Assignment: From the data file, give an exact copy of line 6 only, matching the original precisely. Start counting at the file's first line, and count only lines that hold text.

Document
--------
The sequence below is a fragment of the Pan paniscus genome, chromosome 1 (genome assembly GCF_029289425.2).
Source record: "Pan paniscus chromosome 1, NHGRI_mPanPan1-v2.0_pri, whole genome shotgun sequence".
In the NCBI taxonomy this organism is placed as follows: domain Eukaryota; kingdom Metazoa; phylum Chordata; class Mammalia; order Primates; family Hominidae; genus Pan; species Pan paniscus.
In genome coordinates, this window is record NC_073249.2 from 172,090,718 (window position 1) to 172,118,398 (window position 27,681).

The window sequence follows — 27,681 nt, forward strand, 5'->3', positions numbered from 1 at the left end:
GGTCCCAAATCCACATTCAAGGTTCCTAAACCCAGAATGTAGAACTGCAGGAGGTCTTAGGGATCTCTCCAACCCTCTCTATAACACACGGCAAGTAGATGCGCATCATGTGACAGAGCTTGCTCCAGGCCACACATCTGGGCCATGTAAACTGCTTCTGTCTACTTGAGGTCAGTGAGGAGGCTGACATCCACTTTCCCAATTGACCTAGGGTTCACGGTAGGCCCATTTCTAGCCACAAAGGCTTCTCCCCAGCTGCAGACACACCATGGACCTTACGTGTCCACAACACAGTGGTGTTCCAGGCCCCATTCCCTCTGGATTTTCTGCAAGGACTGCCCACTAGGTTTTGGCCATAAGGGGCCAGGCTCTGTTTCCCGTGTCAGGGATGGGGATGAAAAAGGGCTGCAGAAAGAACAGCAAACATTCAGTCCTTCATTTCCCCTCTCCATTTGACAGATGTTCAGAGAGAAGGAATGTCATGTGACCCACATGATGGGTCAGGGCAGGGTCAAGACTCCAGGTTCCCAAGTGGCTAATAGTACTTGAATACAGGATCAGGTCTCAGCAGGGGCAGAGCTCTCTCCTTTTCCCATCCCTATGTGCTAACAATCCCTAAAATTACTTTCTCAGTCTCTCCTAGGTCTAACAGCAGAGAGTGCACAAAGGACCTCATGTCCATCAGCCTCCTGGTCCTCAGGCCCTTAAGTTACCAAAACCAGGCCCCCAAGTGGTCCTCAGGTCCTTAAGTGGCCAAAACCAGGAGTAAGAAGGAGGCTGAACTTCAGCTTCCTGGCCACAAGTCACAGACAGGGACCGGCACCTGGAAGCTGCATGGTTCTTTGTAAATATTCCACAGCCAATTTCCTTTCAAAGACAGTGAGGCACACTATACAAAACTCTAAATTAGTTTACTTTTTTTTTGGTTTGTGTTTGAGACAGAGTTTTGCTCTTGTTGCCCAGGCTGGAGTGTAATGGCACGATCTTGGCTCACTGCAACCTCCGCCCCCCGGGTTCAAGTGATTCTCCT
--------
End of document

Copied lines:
GGTCCCAAATCCACATTCAAGGTTCCTAAACCCAGAATGTAGAACTGCAGGAGGTCTTAGGGATCTCTCCAACCCTCTCTATAACACACGGCAAGTAGATGCGCATCATGTGACAGAGCTTGCTCCAGGCCACACATCTGGGCCATGTAAACTGCTTCTGTCTACTTGAGGTCAGTGAGGAGGCTGACATCCACTTTCCCAATTGACCTAGGGTTCACGGTAGGCCCATTTCTAGCCACAAAGGCTTCTCCCCAGCTGCAGACACACCATGGACCTTACGTGTCCACAACACAGTGGTGTTCCAGGCCCCATTCCCTCTGGATTTTCTGCAAGGACTGCCCACTAGGTTTTGGCCATAAGGGGCCAGGCTCTGTTTCCCGTGTCAGGGATGGGGATGAAAAAGGGCTGCAGAAAGAACAGCAAACATTCAGTCCTTCATTTCCCCTCTCCATTTGACAGATGTTCAGAGAGAAGGAATGTCATGTGACCCACATGATGGGTCAGGGCAGGGTCAAGACTCCAGGTTCCCAAGTGGCTAATAGTACTTGAATACAGGATCAGGTCTCAGCAGGGGCAGAGCTCTCTCCTTTTCCCATCCCTATGTGCTAACAATCCCTAAAATTACTTTCTCAGTCTCTCCTAGGTCTAACAGCAGAGAGTGCACAAAGGACCTCATGTCCATCAGCCTCCTGGTCCTCAGGCCCTTAAGTTACCAAAACCAGGCCCCCAAGTGGTCCTCAGGTCCTTAAGTGGCCAAAACCAGGAGTAAGAAGGAGGCTGAACTTCAGCTTCCTGGCCACAAGTCACAGACAGGGACCGGCACCTGGAAGCTGCATGGTTCTTTGTAAATATTCCACAGCCAATTTCCTTTCAAAGACAGTGAGGCACACTATACAAAACTCTAAATTAGTTTACTTTTTTTTTGGTTTGTGTTTGAGACAGAGTTTTGCTCTTGTTGCCCAGGCTGGAGTGTAATGGCACGATCTTGGCTCACTGCAACCTCCGCCCCCCGGGTTCAAGTGATTCTCCT